For the first time, the price of solar power in Chile hit a record low of $29.10 per megawatt hour (MWh) in an energy auction last week. Spanish developer Solarpack Corp Tecnologica won the contracts, which mark a record low price for solar power on a global scale, and a rate almost half the price of coal power at the same auction. With solar technology becoming ever more affordable, places with abundant sunshine will likely see contract prices continue to fall, leading to even more low-price records.

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The new low solar price in Chile beats out the previous record set in Dubai in May of this year, where the price of solar power has been steadily dropping for several years. Advances in solar panel technology have slashed manufacturing costs, translating into lower prices throughout the industry. Solarpack General Director Inigo Malo de Molina says Chile’s auction price is the lowest rate for any kind of electricity, and shows the staying power of renewable energy sources. “Solar energy technology has evolved and proved it is competitive,” he told Bloomberg. “Prices for electricity generation have changed drastically in the last years. Solar energy in Chile is now the cheapest in the market.”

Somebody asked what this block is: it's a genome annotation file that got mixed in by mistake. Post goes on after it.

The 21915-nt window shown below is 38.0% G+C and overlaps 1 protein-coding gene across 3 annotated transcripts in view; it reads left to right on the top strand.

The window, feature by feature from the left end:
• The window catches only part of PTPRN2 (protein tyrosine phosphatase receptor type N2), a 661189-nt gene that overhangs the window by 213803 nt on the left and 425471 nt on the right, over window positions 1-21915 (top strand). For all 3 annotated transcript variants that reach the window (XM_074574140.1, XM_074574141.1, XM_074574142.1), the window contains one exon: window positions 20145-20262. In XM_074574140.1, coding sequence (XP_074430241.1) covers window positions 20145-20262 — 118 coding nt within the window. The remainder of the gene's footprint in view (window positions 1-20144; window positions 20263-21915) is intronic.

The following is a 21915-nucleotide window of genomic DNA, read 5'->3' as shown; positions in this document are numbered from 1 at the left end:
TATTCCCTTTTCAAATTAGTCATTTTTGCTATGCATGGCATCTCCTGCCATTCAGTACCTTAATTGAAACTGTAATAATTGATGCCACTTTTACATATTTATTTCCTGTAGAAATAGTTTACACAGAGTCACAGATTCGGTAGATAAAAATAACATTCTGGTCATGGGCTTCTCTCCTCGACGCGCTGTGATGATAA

Related: Record-breaking solar prices in Dubai prove cheaper than coal

Aside from the plummeting cost of equipment, renewable energy developers were inspired to make historically low bids because of the broad scope of potential of the Chilean solar farm in question. The government there plans to install new infrastructure to connect the solar power farm to the nationwide grid, which is an early indication that renewable sources could eventually edge out fossil fuels. Solarpack’s record low bid at last Wednesday’s auction was just one of many significant energy deals, as the auction was one of the largest ever held in Chile. Contracts were awarded to vendors promising to provide 12,430 gigawatt hours each year, which accounts for roughly one-third the country’s grid customers. On average, prices dropped 40 percent compared to a similar energy auction last year, suggesting that the energy industry in Chile is more competitive than ever.

Via Bloomberg/Washington Post

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